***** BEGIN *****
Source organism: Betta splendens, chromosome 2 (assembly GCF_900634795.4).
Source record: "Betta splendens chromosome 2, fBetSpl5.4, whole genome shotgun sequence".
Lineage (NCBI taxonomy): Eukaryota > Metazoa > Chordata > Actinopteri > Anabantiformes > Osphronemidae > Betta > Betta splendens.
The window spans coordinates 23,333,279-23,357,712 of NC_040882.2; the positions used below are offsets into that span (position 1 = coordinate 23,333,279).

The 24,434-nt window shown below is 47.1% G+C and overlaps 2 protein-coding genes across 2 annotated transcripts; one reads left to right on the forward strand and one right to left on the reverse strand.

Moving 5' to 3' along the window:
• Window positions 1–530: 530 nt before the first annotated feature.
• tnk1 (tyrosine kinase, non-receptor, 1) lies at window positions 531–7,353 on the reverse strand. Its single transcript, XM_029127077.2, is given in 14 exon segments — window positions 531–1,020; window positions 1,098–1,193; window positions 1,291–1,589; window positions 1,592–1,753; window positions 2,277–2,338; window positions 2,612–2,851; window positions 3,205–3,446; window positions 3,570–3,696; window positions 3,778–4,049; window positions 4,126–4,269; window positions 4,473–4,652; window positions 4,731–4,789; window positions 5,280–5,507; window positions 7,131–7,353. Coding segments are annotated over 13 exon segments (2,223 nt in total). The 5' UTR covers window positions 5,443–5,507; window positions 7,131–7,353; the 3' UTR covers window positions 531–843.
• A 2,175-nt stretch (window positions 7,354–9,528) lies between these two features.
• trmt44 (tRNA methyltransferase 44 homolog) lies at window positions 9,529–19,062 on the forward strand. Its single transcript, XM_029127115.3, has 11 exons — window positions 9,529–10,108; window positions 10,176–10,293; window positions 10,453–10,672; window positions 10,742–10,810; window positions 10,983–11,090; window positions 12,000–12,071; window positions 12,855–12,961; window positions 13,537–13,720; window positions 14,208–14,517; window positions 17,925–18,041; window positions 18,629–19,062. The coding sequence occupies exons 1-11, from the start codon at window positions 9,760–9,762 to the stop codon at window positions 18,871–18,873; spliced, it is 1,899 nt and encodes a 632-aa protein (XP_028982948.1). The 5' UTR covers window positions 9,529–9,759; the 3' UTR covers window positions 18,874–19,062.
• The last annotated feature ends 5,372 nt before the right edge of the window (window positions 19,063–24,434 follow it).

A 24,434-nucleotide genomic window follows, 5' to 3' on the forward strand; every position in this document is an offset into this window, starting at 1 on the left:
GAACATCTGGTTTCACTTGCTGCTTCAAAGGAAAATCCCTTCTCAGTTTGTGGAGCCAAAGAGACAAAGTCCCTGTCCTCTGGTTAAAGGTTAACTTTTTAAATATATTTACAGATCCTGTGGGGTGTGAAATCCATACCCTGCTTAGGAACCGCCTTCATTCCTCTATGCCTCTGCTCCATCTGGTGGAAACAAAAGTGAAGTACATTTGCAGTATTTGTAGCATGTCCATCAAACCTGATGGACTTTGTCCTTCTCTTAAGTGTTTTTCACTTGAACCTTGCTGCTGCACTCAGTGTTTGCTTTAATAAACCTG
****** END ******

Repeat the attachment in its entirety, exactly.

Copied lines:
Source organism: Betta splendens, chromosome 2 (assembly GCF_900634795.4).
Source record: "Betta splendens chromosome 2, fBetSpl5.4, whole genome shotgun sequence".
Lineage (NCBI taxonomy): Eukaryota > Metazoa > Chordata > Actinopteri > Anabantiformes > Osphronemidae > Betta > Betta splendens.
The window spans coordinates 23,333,279-23,357,712 of NC_040882.2; the positions used below are offsets into that span (position 1 = coordinate 23,333,279).

The 24,434-nt window shown below is 47.1% G+C and overlaps 2 protein-coding genes across 2 annotated transcripts; one reads left to right on the forward strand and one right to left on the reverse strand.

Moving 5' to 3' along the window:
• Window positions 1–530: 530 nt before the first annotated feature.
• tnk1 (tyrosine kinase, non-receptor, 1) lies at window positions 531–7,353 on the reverse strand. Its single transcript, XM_029127077.2, is given in 14 exon segments — window positions 531–1,020; window positions 1,098–1,193; window positions 1,291–1,589; window positions 1,592–1,753; window positions 2,277–2,338; window positions 2,612–2,851; window positions 3,205–3,446; window positions 3,570–3,696; window positions 3,778–4,049; window positions 4,126–4,269; window positions 4,473–4,652; window positions 4,731–4,789; window positions 5,280–5,507; window positions 7,131–7,353. Coding segments are annotated over 13 exon segments (2,223 nt in total). The 5' UTR covers window positions 5,443–5,507; window positions 7,131–7,353; the 3' UTR covers window positions 531–843.
• A 2,175-nt stretch (window positions 7,354–9,528) lies between these two features.
• trmt44 (tRNA methyltransferase 44 homolog) lies at window positions 9,529–19,062 on the forward strand. Its single transcript, XM_029127115.3, has 11 exons — window positions 9,529–10,108; window positions 10,176–10,293; window positions 10,453–10,672; window positions 10,742–10,810; window positions 10,983–11,090; window positions 12,000–12,071; window positions 12,855–12,961; window positions 13,537–13,720; window positions 14,208–14,517; window positions 17,925–18,041; window positions 18,629–19,062. The coding sequence occupies exons 1-11, from the start codon at window positions 9,760–9,762 to the stop codon at window positions 18,871–18,873; spliced, it is 1,899 nt and encodes a 632-aa protein (XP_028982948.1). The 5' UTR covers window positions 9,529–9,759; the 3' UTR covers window positions 18,874–19,062.
• The last annotated feature ends 5,372 nt before the right edge of the window (window positions 19,063–24,434 follow it).

A 24,434-nucleotide genomic window follows, 5' to 3' on the forward strand; every position in this document is an offset into this window, starting at 1 on the left:
GAACATCTGGTTTCACTTGCTGCTTCAAAGGAAAATCCCTTCTCAGTTTGTGGAGCCAAAGAGACAAAGTCCCTGTCCTCTGGTTAAAGGTTAACTTTTTAAATATATTTACAGATCCTGTGGGGTGTGAAATCCATACCCTGCTTAGGAACCGCCTTCATTCCTCTATGCCTCTGCTCCATCTGGTGGAAACAAAAGTGAAGTACATTTGCAGTATTTGTAGCATGTCCATCAAACCTGATGGACTTTGTCCTTCTCTTAAGTGTTTTTCACTTGAACCTTGCTGCTGCACTCAGTGTTTGCTTTAATAAACCTG